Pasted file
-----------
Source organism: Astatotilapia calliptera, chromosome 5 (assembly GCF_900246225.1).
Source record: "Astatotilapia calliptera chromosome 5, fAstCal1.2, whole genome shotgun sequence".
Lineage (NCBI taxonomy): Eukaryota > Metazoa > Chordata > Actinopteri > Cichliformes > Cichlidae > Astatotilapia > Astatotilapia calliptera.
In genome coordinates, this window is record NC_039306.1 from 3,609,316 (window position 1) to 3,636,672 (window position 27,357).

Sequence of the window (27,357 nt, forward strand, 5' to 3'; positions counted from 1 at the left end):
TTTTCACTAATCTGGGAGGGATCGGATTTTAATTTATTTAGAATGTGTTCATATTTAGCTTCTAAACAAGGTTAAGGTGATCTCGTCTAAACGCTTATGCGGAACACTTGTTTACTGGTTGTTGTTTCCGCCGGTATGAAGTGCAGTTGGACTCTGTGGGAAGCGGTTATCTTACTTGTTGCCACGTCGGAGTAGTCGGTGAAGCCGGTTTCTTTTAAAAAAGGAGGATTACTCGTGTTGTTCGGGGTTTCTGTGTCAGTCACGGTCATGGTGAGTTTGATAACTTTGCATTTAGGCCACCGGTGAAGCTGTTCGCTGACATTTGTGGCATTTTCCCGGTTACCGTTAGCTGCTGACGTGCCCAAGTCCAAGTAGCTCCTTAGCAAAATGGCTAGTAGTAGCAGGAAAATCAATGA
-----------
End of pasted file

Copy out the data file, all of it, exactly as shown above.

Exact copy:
Source organism: Astatotilapia calliptera, chromosome 5 (assembly GCF_900246225.1).
Source record: "Astatotilapia calliptera chromosome 5, fAstCal1.2, whole genome shotgun sequence".
Lineage (NCBI taxonomy): Eukaryota > Metazoa > Chordata > Actinopteri > Cichliformes > Cichlidae > Astatotilapia > Astatotilapia calliptera.
In genome coordinates, this window is record NC_039306.1 from 3,609,316 (window position 1) to 3,636,672 (window position 27,357).

Sequence of the window (27,357 nt, forward strand, 5' to 3'; positions counted from 1 at the left end):
TTTTCACTAATCTGGGAGGGATCGGATTTTAATTTATTTAGAATGTGTTCATATTTAGCTTCTAAACAAGGTTAAGGTGATCTCGTCTAAACGCTTATGCGGAACACTTGTTTACTGGTTGTTGTTTCCGCCGGTATGAAGTGCAGTTGGACTCTGTGGGAAGCGGTTATCTTACTTGTTGCCACGTCGGAGTAGTCGGTGAAGCCGGTTTCTTTTAAAAAAGGAGGATTACTCGTGTTGTTCGGGGTTTCTGTGTCAGTCACGGTCATGGTGAGTTTGATAACTTTGCATTTAGGCCACCGGTGAAGCTGTTCGCTGACATTTGTGGCATTTTCCCGGTTACCGTTAGCTGCTGACGTGCCCAAGTCCAAGTAGCTCCTTAGCAAAATGGCTAGTAGTAGCAGGAAAATCAATGA